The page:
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Blood in the urine (haematuria)

What is haematuria (also known as blood in the urine)?

Blood in the urine can either be visible, noted by the patient (urine may be pink, red, or dark brown), or non-visible (noted by a health professional on testing the urine either on a dipstick or a microscope). It can be classified as symptomatic (ie: causes the patient to have symptoms) or asymptomatic (does not cause any symptoms). Microscopic or dipstick haematuria is an incidental finding often discovered on urine tests as part of a routine medical evaluation, whereas gross haematuria should prompt the patient to visit his/her doctor. Haematuria can originate from any site along the urinary tract, including the kidneys, ureters, bladder, prostate and urethra.

What are the common causes of haematuria?

Blood in the urine is often not always a sign of a significant underlying problem. Studies have shown that between five and 15 percent of normal individuals can have some degree of haematuria. However, haematuria can be a sign of a serious underlying problem requiring treatment. These include urinary tract infection, bladder cancer, kidney cancer, urinary stone disease and prostate cancer. Ultimately about 1 in 5 patients with visible blood in the urine and about 1 in 12 patients with non-visible blood may have cancer of the urinary tract.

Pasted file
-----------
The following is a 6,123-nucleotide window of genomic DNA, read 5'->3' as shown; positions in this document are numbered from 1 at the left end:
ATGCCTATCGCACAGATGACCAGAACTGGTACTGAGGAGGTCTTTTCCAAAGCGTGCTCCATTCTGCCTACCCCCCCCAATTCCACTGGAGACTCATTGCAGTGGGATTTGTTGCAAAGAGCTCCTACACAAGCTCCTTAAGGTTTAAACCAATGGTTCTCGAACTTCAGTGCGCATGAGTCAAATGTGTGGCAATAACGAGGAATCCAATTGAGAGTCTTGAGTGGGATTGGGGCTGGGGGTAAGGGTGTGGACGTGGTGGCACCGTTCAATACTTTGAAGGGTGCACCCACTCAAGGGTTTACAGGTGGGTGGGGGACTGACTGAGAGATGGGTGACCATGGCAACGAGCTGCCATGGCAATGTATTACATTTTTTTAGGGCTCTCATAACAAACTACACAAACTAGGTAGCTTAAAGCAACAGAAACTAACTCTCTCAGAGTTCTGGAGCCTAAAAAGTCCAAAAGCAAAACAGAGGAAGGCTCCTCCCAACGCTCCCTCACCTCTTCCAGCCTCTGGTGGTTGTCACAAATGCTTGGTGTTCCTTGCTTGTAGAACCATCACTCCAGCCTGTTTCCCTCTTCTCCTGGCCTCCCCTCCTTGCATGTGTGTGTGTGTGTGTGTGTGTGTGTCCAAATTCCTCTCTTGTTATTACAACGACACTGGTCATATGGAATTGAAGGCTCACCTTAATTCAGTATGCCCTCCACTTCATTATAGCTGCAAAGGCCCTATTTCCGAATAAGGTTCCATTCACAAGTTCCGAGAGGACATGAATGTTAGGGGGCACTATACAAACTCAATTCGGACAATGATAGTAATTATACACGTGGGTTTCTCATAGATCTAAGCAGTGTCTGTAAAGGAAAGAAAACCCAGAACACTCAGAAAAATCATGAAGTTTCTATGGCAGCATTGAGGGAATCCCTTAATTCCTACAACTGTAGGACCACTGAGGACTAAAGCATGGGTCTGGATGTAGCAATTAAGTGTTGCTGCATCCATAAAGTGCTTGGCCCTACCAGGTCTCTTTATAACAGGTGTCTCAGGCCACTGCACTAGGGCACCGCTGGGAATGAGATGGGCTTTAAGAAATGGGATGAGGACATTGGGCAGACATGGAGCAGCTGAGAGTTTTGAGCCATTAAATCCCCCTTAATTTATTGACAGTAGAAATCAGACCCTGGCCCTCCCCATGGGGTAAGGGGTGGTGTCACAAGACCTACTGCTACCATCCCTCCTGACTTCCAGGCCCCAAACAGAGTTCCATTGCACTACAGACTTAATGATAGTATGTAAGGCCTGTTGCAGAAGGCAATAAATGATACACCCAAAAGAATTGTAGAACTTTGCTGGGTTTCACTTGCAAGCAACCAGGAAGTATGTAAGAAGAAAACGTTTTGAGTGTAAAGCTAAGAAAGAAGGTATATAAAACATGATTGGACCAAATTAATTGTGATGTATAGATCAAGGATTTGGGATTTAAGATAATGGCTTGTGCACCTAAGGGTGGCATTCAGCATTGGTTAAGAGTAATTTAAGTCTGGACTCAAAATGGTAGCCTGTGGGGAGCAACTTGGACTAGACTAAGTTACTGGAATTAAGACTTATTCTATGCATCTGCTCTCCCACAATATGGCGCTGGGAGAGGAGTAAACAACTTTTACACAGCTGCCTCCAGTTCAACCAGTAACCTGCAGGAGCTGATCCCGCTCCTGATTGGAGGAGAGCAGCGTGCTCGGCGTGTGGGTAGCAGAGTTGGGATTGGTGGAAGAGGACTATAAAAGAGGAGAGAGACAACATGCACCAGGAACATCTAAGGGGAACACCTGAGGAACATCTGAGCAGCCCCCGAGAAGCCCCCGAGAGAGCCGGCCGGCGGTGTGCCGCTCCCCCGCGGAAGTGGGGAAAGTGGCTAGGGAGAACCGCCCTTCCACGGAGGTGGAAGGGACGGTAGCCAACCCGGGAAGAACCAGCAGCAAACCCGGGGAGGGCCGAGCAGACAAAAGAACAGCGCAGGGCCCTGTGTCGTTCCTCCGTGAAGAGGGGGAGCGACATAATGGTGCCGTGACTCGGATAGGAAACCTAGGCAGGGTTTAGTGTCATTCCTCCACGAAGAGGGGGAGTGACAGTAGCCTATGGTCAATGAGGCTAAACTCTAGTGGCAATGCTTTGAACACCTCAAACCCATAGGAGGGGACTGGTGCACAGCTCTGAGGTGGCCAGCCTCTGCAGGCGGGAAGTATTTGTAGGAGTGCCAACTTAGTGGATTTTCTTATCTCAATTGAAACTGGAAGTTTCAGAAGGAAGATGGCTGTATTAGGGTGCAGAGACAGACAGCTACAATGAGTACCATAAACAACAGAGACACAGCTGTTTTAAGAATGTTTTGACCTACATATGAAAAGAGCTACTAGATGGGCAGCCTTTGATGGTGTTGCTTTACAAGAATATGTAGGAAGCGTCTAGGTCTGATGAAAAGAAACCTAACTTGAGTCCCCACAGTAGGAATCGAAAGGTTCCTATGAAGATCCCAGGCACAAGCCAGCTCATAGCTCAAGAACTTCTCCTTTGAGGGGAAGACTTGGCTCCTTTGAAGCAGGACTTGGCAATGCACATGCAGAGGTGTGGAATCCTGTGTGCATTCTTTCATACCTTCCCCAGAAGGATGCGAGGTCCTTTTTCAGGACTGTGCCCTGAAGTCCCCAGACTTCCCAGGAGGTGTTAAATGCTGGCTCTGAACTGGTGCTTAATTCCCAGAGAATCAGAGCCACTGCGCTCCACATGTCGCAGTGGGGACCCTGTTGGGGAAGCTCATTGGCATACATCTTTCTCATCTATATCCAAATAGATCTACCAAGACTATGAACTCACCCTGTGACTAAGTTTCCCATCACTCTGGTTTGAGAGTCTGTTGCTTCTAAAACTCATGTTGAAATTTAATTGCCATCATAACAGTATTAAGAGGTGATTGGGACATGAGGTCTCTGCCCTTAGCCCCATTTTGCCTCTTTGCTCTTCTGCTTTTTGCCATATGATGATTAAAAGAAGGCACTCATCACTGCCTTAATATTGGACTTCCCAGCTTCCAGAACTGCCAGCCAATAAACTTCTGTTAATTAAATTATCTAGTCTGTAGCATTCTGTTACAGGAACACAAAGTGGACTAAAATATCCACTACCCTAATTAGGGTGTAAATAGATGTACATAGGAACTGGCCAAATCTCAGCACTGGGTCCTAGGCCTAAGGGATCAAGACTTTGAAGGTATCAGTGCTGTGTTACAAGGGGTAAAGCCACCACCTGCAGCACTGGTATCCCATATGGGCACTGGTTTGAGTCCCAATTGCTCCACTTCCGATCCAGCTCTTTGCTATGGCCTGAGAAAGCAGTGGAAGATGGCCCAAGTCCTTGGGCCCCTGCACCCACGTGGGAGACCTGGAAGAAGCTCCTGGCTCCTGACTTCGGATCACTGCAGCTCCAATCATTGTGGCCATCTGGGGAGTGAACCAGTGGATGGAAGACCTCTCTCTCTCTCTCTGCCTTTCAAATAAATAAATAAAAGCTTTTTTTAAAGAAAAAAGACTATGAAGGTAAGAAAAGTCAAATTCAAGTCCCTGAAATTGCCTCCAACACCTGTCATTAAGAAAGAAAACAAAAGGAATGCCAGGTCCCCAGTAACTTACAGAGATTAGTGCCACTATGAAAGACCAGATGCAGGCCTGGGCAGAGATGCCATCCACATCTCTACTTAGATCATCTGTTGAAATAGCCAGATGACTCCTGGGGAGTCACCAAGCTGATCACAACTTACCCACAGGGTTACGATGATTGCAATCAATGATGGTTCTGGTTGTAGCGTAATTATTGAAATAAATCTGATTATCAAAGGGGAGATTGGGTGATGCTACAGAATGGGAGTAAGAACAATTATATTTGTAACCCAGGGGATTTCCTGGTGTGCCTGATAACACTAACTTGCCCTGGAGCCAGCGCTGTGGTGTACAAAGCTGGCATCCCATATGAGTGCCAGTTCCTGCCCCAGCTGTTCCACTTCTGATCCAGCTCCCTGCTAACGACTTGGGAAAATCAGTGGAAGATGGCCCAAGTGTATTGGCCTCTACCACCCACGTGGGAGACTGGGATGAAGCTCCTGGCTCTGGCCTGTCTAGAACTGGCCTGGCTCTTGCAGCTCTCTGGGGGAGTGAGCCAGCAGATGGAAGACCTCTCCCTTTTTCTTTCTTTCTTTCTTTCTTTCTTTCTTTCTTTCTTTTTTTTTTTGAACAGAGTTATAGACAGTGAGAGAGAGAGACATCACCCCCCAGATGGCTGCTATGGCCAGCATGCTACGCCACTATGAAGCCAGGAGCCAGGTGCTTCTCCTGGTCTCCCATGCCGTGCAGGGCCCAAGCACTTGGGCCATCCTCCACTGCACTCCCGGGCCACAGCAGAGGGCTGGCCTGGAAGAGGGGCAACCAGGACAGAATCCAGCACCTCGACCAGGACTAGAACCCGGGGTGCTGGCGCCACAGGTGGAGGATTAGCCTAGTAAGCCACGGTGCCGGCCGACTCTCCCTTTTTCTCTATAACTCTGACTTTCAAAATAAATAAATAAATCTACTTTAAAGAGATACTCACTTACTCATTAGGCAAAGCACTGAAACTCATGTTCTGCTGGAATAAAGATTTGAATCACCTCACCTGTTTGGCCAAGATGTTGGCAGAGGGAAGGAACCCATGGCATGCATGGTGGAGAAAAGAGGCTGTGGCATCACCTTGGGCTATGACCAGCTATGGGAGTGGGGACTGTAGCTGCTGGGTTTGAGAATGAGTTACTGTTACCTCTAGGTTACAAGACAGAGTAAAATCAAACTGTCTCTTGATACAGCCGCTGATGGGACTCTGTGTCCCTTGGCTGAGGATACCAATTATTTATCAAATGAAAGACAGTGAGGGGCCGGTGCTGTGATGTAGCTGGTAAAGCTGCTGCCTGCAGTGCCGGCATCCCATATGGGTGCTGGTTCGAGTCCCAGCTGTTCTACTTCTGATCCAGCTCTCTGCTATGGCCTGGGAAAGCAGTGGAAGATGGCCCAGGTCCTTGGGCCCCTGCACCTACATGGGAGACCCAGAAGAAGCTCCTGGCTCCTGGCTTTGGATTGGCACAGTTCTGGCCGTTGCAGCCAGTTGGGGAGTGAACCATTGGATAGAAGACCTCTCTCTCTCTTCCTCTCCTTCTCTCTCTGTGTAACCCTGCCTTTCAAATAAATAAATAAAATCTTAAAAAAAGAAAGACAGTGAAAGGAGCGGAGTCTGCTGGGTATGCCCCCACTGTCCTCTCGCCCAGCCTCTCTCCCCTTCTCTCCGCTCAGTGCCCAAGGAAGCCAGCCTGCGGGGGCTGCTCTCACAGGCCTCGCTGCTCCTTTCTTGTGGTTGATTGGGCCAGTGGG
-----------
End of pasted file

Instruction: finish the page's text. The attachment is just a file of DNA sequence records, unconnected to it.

How is haematuria investigated?

Patients who present with significant haematuria need assessment by a urologist. Significant haematuria is defined as one episode of visible haematuria or symptomatic non-visible haematuria, or persistent asymptomatic non-visible haematuria (2 out of three dipsticks positive).

Ideally, such patients should be seen as soon as possible in a one-stop clinic where the first step is a careful history and physical examination. The urine may be tested to look for signs of infection or other abnormalities. If needed, it will then be sent off for a culture, to see if there are any bacteria in it. A urinary cytology is also obtained to look for abnormal cells in the urine. A blood test may also be done to measure kidney function, and in men, after counselling, a PSA test may be performed.

Further tests include an ultrasound of the kidneys and bladder, or a CT scan of the abdomen and pelvis . A CT scan is the preferred method of evaluating kidney masses and is the best modality for the evaluation of urinary stones.

A flexible cystoscopy is also likely to be required. This is a look into the bladder with a small flexible telescope, which is inserted via the urethra under local anaesthetic. Looking through the cystoscope your urologist can examine the inner lining of the bladder and urethra for abnormalities.

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